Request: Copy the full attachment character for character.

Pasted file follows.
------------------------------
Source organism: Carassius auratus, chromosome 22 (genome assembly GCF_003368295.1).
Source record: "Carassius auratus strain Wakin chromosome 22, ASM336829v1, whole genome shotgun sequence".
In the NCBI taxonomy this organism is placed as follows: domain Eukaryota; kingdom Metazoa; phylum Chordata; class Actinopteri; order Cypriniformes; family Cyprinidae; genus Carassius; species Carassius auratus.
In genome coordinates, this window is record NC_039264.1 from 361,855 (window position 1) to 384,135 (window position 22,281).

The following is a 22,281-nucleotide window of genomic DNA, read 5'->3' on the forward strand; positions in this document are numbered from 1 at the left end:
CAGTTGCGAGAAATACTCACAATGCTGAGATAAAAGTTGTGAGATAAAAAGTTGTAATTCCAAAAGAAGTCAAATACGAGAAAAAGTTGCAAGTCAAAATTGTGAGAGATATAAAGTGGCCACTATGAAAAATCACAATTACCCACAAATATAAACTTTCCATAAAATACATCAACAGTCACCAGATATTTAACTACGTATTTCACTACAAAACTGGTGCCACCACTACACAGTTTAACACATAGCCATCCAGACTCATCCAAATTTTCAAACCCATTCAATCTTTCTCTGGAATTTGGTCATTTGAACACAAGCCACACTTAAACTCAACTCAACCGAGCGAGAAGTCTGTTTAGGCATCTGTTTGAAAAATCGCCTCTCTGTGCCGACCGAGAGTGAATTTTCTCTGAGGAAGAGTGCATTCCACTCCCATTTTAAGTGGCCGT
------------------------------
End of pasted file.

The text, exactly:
Source organism: Carassius auratus, chromosome 22 (genome assembly GCF_003368295.1).
Source record: "Carassius auratus strain Wakin chromosome 22, ASM336829v1, whole genome shotgun sequence".
In the NCBI taxonomy this organism is placed as follows: domain Eukaryota; kingdom Metazoa; phylum Chordata; class Actinopteri; order Cypriniformes; family Cyprinidae; genus Carassius; species Carassius auratus.
In genome coordinates, this window is record NC_039264.1 from 361,855 (window position 1) to 384,135 (window position 22,281).

The following is a 22,281-nucleotide window of genomic DNA, read 5'->3' on the forward strand; positions in this document are numbered from 1 at the left end:
CAGTTGCGAGAAATACTCACAATGCTGAGATAAAAGTTGTGAGATAAAAAGTTGTAATTCCAAAAGAAGTCAAATACGAGAAAAAGTTGCAAGTCAAAATTGTGAGAGATATAAAGTGGCCACTATGAAAAATCACAATTACCCACAAATATAAACTTTCCATAAAATACATCAACAGTCACCAGATATTTAACTACGTATTTCACTACAAAACTGGTGCCACCACTACACAGTTTAACACATAGCCATCCAGACTCATCCAAATTTTCAAACCCATTCAATCTTTCTCTGGAATTTGGTCATTTGAACACAAGCCACACTTAAACTCAACTCAACCGAGCGAGAAGTCTGTTTAGGCATCTGTTTGAAAAATCGCCTCTCTGTGCCGACCGAGAGTGAATTTTCTCTGAGGAAGAGTGCATTCCACTCCCATTTTAAGTGGCCGT